Thursday, February 19, 2015

Sad outcome for Flipper the #penguin

Date:  18 February 2015

‘Flipper’, the paralysed little blue penguin who appeared in the media in early January has had to be euthanized despite weeks of care and rehabilitation.

“Unfortunately upon release it became apparent that this individual wasn’t going to survive in his natural environment. Despite excellent vet treatment and rehabilitation care not all sick and injured wildlife can be saved”, said Mauao Area Wildlife Trust director Julia Graham.

The Department of Conservation is working in partnership with the Mauao Area Wildlife Trust and other volunteer organisations to grow the conservation of penguins and other seabirds around the Mount area.

“Despite the sad outcome here, working with Flipper has helped us develop a coalition of volunteer organisations focused on penguin rescue and rehabilitation”, says Department of Conservation Ranger Kirsten Wood. The future is looking bright for population as a whole.

“It’s exciting to think how much wildlife is living along the rocky shores and bush clad areas of the Mount and it is great to see the community working together to protect it.”

Flipper was found partially paralyzed at Maketu beach at New Year and was placed under the care of veterinarian Dr Liza Schneider at ARRC Wildlife Trust in Tauranga. The penguin regained the use of his legs and flippers – but was still very skinny and not preening himself properly.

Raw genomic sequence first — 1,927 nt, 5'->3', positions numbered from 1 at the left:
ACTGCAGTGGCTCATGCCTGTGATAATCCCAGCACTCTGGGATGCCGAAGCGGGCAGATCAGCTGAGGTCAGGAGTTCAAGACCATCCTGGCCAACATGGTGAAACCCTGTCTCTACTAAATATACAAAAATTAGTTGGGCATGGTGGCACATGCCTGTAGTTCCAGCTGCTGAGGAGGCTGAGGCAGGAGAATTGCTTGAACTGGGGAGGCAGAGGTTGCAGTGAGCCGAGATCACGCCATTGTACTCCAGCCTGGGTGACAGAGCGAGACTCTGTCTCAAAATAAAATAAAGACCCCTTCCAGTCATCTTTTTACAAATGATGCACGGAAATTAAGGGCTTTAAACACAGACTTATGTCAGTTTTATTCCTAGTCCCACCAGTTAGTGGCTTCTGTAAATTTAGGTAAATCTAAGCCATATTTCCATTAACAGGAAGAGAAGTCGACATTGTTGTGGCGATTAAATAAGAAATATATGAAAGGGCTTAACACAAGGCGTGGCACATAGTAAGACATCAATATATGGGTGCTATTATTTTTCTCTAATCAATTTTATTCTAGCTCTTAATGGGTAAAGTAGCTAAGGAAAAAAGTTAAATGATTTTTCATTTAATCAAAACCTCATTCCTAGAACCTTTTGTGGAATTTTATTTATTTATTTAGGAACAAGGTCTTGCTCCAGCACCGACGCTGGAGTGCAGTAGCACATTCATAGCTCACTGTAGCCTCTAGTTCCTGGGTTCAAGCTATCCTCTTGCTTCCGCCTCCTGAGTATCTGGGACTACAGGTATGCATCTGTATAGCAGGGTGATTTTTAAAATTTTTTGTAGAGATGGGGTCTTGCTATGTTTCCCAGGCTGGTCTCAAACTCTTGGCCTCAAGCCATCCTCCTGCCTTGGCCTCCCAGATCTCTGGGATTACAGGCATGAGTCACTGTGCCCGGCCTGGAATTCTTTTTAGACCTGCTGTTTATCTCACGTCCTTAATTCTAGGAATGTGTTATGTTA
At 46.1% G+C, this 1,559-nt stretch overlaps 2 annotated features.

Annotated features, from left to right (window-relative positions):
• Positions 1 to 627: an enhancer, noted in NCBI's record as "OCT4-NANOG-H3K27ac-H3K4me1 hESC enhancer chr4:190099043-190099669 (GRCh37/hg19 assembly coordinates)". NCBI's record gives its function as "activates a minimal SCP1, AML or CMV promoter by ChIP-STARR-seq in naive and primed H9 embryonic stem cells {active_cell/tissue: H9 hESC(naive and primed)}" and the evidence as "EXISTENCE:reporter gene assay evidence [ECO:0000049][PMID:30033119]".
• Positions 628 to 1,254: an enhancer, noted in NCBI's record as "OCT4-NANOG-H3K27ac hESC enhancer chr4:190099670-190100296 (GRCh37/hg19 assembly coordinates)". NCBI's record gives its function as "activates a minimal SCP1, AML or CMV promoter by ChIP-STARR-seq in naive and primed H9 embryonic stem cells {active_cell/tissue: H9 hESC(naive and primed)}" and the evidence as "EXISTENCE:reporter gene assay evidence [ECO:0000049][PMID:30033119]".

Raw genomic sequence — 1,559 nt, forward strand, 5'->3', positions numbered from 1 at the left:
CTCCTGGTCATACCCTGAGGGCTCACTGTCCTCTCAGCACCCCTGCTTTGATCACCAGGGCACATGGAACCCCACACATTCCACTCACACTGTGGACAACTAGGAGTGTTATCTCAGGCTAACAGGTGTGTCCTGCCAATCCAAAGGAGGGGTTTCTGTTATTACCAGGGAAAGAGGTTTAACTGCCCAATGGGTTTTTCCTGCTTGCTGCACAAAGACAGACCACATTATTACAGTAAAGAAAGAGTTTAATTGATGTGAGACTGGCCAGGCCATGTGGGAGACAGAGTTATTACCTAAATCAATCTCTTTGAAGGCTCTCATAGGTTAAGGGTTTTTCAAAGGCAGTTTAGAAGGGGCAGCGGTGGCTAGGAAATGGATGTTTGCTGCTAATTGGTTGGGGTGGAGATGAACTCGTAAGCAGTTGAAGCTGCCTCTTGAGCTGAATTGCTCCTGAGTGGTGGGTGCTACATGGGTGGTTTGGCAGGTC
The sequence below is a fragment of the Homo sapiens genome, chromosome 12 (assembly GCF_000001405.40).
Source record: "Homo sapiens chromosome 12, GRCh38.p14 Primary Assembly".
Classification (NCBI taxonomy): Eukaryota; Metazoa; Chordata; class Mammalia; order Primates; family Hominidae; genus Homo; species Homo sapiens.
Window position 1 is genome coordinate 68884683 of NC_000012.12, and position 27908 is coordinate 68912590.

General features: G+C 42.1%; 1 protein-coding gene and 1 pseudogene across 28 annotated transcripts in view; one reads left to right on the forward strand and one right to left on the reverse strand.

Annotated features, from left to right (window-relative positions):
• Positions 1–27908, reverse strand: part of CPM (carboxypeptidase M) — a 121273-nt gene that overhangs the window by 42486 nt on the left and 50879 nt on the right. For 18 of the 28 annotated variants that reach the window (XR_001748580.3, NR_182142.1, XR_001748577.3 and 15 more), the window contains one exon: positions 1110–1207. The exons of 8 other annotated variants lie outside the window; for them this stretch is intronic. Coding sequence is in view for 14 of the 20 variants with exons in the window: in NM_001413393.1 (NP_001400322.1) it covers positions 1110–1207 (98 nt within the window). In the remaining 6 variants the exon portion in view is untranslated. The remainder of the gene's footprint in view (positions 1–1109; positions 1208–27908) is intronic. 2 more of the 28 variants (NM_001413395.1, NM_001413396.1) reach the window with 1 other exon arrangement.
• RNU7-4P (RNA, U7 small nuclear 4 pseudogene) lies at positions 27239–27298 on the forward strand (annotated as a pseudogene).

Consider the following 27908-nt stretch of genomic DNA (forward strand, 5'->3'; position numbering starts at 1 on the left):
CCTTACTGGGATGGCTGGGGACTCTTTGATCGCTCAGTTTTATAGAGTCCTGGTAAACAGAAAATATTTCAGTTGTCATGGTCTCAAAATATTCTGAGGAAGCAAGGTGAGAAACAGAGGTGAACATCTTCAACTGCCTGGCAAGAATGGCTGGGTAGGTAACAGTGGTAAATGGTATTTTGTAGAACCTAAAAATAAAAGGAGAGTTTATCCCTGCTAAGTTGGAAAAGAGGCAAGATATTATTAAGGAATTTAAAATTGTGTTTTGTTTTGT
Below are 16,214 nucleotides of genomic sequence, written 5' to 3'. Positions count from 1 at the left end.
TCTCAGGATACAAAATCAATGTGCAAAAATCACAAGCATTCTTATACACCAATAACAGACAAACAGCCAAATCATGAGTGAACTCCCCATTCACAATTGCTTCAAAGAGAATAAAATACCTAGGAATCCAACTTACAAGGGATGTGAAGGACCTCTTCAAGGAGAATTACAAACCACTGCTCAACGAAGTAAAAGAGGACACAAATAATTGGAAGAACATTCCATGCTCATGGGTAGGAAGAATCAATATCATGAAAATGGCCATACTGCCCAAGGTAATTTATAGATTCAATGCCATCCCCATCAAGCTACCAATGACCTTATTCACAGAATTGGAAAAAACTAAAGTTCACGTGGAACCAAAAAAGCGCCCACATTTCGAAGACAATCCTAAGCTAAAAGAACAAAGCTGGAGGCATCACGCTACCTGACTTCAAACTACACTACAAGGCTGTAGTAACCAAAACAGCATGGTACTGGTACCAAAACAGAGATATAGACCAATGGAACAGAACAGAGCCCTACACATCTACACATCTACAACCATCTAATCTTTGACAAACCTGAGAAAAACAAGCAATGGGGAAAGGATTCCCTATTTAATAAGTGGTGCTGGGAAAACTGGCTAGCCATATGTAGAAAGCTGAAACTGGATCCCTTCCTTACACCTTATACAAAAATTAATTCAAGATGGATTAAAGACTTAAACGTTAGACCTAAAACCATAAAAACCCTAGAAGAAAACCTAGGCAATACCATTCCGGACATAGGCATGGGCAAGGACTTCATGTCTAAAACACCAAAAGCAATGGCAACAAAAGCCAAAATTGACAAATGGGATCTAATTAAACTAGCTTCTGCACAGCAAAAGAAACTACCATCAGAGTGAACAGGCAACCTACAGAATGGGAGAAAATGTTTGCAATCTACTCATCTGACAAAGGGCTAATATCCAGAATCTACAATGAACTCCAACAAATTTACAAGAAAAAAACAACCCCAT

For rehabilitation purposes, Flipper went to Oropi Native Bird Care Trust run by Chrissy Jefferson. He put on weight and was properly waterproofed by the time a decision was made to release him yesterday. The Mauao Area Wildlife Trust, who had worked closely with all parties involved during Flippers rehabilitation, made the decision to euthanise in consultation with the vets at ARRC Wildlife Trust.

“This sad outcome has been a learning curve for the parties involved”, says Julia Graham of the Mauao Wildlife Trust. “We’re committed to doing as much as we can for the local penguin and seabird population around the Mount and it is great to be working in partnership with others to do it.”


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